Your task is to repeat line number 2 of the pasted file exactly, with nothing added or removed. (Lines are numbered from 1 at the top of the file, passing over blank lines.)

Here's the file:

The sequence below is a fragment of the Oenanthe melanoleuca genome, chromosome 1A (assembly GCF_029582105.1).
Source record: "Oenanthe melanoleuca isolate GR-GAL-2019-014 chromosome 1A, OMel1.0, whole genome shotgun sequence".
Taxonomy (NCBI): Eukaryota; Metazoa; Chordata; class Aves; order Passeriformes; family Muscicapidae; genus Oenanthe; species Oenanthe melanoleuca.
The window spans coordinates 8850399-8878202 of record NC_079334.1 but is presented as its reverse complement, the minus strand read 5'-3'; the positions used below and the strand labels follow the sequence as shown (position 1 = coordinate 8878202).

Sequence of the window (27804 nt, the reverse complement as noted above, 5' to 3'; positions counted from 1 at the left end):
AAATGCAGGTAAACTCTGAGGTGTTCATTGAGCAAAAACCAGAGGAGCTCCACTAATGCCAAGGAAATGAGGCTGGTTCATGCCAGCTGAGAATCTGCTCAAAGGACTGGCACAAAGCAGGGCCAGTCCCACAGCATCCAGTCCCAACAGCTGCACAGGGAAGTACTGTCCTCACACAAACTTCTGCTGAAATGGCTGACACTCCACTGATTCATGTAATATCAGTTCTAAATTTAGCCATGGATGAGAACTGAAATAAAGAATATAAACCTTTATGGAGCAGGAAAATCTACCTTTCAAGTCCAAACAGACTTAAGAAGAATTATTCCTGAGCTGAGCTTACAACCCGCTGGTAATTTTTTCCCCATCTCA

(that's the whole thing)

Source record: "Oenanthe melanoleuca isolate GR-GAL-2019-014 chromosome 1A, OMel1.0, whole genome shotgun sequence".